When the ‘What-Ifs’ Are Overwhelming

Three Simple Practices for Anxiety in Uncertain Times

by LuAnn Roberson

When life feels uncertain, it is natural to get caught up in thinking through “what-if” scenarios. When we come down with a bad case of the “what-ifs,” anxiety levels escalate, and mental energy and coping skills can quickly become ineffective.

With higher anxiety, the need for simple coping strategies is essential. Perhaps the following practices from NICABM* and God’s Word will be helpful for you personally, and also for those in your sphere of influence. Please share!

The first strategy is: WHAT IF…? THEN WHAT?

When you notice that your thoughts seem to be centered in the what-ifs, choose one or two that are causing the most anxiety. Speak or write out the concern. To name something properly is the first step in bringing peace of mind. Let your ‘what-if’ be honestly shared with God.

Here’s an example: “What if I get sick?”
After you speak your “What-if,” it’s time for a simple plan–“Then What?” specific to you.

Come up with a short bullet point plan for what you will do if your “what-if” actually happens.

  • I will isolate myself from contact with others until I am evaluated.
  • Following the guidelines, I will determine if my symptoms are severe enough to warrant a call to the doctor. (Fever? Cough? Shortness of breath?)
  • I will continue to drink lots of water, eat well, and rest.

Naming your concern, then coming up with a potential plan for action, can decrease anxiety levels. Once the plan is created, it can be put aside in your mind for use if necessary, but it doesn’t need to consume your thoughts and escalate your anxiety.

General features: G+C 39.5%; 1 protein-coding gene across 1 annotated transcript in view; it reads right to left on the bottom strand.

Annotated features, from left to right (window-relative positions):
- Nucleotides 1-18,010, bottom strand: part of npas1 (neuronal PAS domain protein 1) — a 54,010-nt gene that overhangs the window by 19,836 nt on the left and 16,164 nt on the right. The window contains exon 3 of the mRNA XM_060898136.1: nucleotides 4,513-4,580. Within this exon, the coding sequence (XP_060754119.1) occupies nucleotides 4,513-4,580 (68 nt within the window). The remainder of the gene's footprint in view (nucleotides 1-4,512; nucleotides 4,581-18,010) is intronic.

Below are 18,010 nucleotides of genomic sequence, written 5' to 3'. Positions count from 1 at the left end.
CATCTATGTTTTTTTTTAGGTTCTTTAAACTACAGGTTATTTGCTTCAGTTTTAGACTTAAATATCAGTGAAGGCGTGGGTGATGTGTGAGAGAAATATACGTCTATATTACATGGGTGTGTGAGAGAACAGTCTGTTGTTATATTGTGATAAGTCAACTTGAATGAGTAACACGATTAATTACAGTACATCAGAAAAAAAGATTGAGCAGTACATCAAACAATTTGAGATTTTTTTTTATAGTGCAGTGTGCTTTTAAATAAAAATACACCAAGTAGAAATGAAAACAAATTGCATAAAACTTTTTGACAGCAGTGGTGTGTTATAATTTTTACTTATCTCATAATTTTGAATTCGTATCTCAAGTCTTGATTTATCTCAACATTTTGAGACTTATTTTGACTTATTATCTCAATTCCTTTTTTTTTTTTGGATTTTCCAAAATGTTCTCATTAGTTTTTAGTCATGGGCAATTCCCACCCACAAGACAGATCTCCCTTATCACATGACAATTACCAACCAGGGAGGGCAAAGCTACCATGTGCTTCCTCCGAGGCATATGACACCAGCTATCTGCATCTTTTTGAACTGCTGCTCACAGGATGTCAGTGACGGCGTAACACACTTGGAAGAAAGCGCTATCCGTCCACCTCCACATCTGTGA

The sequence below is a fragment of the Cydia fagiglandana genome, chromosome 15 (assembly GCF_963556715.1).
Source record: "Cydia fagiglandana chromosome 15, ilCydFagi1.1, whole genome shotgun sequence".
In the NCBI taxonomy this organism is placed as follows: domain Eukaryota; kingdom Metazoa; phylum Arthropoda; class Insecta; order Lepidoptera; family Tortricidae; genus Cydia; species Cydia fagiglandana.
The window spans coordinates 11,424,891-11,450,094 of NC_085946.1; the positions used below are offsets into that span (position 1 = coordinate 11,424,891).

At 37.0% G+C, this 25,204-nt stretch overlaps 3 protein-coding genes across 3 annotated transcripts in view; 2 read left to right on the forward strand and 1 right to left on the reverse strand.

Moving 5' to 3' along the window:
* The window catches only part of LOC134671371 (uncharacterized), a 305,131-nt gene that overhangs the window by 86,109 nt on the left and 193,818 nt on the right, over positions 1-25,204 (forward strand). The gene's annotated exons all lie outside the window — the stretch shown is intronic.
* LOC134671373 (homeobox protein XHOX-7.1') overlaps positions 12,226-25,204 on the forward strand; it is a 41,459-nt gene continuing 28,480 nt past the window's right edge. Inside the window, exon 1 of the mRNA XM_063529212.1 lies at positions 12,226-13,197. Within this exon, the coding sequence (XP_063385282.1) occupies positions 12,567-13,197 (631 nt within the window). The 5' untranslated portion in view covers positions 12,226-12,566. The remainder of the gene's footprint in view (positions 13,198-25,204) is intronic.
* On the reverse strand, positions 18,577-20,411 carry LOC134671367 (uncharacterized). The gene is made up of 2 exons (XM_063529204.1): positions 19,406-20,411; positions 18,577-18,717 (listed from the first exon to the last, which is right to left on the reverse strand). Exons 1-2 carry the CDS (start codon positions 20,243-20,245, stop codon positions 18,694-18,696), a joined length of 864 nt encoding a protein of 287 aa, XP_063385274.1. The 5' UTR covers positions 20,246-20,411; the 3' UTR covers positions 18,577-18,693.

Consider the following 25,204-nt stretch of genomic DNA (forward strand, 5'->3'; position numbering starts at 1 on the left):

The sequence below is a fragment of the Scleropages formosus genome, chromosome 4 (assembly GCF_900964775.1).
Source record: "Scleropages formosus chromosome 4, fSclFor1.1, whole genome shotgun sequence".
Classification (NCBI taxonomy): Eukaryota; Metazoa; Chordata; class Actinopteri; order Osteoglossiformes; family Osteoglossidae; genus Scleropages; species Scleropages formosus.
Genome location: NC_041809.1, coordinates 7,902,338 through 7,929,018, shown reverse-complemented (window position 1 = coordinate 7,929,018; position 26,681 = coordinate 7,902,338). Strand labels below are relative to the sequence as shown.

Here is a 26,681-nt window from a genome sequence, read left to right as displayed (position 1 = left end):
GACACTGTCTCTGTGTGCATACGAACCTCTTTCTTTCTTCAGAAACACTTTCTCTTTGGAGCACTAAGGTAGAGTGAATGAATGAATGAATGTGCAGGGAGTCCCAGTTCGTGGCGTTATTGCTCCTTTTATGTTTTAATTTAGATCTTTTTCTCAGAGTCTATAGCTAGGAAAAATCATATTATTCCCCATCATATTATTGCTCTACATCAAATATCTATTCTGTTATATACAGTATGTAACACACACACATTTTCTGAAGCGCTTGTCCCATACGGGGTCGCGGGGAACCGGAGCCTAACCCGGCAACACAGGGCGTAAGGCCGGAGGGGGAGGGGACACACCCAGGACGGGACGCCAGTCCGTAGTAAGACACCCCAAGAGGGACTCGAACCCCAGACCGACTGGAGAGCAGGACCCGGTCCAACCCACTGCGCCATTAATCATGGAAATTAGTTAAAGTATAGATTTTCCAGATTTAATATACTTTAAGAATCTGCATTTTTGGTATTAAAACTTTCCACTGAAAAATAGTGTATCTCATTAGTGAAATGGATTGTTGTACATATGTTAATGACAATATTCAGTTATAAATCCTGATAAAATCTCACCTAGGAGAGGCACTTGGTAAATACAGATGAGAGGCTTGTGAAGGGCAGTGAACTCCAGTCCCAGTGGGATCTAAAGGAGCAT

“…let your requests be made known to God… and the peace of God…will guard your heart and your mind in Christ Jesus.” Philippians 4:6-7

A second strategy example: ONE DAY AT A TIME!

Ask yourself, “What is important for today? What is vital for this next hour? What is my next right thing to do? Staying present in the moment can help you be focused and available to yourself and others in a more intentional way, and less anxious about things in the future that are out of your control.
“… tomorrow has enough trouble of its own.” Matthew 6:34

A third strategy to practice: COMPASSIONATE ACTION

Anxiety can quickly draw you inward into isolation, so choosing to focus outwardly on small kind acts of compassion may help decrease your anxiety and contribute to building a community of support for you and others.
“…serve one another humbly in love.” Galatians 5:13

May these simple practices be useful as you navigate with God the feelings of anxiety that can be present during times of uncertainty and change.

*NICABM National Institute for Clinical Application of Behavioral Medicine, Ruth Buczynski, Ph.D. http://www.nicabm.com —Holy Bible NIV, NASB versions